Gear up for adventure

Since we have received lots of questions about what gear to take on an adventure like the Sarek tour we did in August 2019, we thought we’ll share a small guide on our blog about putting together a lightweight and versatile adventure kit for backcountry adventures. Rather than just sharing a gear list, we would like to go into each category of equipment in detail and shed some light on the different options you have for each piece of gear that might find its way into your kit.

 

Overcoming doubts and fears

People who have never gone on a long, untethered wilderness trip will have lots of things going through their minds while planning the trip. This can lead to becoming overly cautious and might lead you to bring lots of gear with you that you don’t actually need. Outdoor resellers will try to make money with your fears. They will try to sell you the heaviest duty and most expensive gear. Nature will surely devour you, if you don’t have that super heavy duty gear for your trip. Most of the heavy gear is overbuilt and simply not needed, even for off trail routes. On these types of hikes less is usually more and knowing where to go light and where to invest your weight is a thing every person must learn for themselves. Carrying a light pack will make your stay in nature so much more enjoyable.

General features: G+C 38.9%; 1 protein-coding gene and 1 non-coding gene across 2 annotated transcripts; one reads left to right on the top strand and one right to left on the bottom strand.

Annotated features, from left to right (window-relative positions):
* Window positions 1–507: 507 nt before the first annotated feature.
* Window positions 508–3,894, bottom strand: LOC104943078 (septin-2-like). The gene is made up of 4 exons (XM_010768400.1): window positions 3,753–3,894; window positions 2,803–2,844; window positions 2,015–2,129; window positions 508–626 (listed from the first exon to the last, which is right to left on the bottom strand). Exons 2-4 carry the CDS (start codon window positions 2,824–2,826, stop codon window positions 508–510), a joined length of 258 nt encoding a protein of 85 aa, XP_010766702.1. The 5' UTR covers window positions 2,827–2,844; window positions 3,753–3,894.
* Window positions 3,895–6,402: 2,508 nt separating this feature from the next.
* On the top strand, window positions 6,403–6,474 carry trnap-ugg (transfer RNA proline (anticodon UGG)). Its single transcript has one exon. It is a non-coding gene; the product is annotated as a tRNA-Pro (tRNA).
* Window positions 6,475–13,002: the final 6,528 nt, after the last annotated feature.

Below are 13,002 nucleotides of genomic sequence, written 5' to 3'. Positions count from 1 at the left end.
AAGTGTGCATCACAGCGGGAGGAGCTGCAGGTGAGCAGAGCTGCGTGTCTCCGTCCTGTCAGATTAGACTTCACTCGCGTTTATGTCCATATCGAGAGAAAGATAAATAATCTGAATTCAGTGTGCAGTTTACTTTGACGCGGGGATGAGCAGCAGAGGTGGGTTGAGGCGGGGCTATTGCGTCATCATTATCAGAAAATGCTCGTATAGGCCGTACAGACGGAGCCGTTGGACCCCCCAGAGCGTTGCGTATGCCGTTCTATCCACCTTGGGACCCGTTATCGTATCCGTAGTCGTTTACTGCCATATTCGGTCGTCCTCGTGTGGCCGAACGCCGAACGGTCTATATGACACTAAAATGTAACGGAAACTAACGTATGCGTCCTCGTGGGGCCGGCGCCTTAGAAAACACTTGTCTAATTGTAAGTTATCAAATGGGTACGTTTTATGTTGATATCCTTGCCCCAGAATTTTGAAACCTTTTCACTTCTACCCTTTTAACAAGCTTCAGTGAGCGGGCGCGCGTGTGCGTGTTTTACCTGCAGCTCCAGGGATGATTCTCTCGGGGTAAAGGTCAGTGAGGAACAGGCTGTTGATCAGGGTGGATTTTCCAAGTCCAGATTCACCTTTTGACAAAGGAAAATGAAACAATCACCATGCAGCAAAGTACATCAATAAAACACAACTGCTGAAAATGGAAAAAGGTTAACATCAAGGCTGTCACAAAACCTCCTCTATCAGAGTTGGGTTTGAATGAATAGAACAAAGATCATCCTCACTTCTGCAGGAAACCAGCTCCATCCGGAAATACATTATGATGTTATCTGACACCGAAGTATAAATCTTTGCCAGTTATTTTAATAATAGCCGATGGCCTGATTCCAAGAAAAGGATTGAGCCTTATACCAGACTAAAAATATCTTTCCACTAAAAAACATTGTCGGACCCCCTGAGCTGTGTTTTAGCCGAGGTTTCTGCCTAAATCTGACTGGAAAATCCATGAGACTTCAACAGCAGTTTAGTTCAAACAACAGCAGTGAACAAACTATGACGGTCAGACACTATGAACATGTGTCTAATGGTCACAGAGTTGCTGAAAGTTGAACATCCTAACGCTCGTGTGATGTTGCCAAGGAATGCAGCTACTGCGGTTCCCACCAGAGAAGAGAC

But where do we start? Before we know what to take with us, we need to know exactly what kind of terrain and weather conditions we will encounter during our trip. It always starts with…

 

Creating the route

Usually the first thing to decide is where we want to explore. Since we’ll be using a GPS device for any backcountry adventure like this, it will start with creating a route. There are many different systems to use. We have been using Garmin devices for a long time, which is why we will be sticking with it as an example. The different GPS systems all work more or less the same way.

For our Sarek trip, we chose to use the Garmin inReach Explorer + because of its live tracking function, so that friends & family will be able to track us and see what we are up to. It can also serve as an emergency signaling device in case someone needs to be rescued and you can pair it with your phone to send SMS to loved ones via GPS – Pretty cool huh?